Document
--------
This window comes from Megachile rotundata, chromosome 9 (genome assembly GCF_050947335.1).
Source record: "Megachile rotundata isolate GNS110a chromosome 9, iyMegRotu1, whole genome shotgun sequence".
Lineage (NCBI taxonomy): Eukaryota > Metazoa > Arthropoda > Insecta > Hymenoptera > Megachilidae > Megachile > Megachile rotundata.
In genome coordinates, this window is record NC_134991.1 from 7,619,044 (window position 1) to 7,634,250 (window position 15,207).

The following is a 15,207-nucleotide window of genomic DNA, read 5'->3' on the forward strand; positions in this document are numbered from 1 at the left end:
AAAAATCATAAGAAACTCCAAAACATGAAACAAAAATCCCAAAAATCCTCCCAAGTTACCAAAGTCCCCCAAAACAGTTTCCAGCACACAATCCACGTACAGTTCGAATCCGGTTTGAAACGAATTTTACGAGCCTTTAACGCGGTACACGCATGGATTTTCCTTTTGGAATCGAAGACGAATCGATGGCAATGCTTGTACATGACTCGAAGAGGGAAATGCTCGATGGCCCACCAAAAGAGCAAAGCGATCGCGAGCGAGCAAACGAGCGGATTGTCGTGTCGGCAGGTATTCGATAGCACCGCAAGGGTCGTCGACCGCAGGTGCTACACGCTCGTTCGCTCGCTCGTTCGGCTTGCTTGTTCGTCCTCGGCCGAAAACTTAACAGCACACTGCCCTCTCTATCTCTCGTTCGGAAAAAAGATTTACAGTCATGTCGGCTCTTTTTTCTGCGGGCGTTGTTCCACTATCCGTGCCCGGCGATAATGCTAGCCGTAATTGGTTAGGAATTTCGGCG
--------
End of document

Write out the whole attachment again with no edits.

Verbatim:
This window comes from Megachile rotundata, chromosome 9 (genome assembly GCF_050947335.1).
Source record: "Megachile rotundata isolate GNS110a chromosome 9, iyMegRotu1, whole genome shotgun sequence".
Lineage (NCBI taxonomy): Eukaryota > Metazoa > Arthropoda > Insecta > Hymenoptera > Megachilidae > Megachile > Megachile rotundata.
In genome coordinates, this window is record NC_134991.1 from 7,619,044 (window position 1) to 7,634,250 (window position 15,207).

The following is a 15,207-nucleotide window of genomic DNA, read 5'->3' on the forward strand; positions in this document are numbered from 1 at the left end:
AAAAATCATAAGAAACTCCAAAACATGAAACAAAAATCCCAAAAATCCTCCCAAGTTACCAAAGTCCCCCAAAACAGTTTCCAGCACACAATCCACGTACAGTTCGAATCCGGTTTGAAACGAATTTTACGAGCCTTTAACGCGGTACACGCATGGATTTTCCTTTTGGAATCGAAGACGAATCGATGGCAATGCTTGTACATGACTCGAAGAGGGAAATGCTCGATGGCCCACCAAAAGAGCAAAGCGATCGCGAGCGAGCAAACGAGCGGATTGTCGTGTCGGCAGGTATTCGATAGCACCGCAAGGGTCGTCGACCGCAGGTGCTACACGCTCGTTCGCTCGCTCGTTCGGCTTGCTTGTTCGTCCTCGGCCGAAAACTTAACAGCACACTGCCCTCTCTATCTCTCGTTCGGAAAAAAGATTTACAGTCATGTCGGCTCTTTTTTCTGCGGGCGTTGTTCCACTATCCGTGCCCGGCGATAATGCTAGCCGTAATTGGTTAGGAATTTCGGCG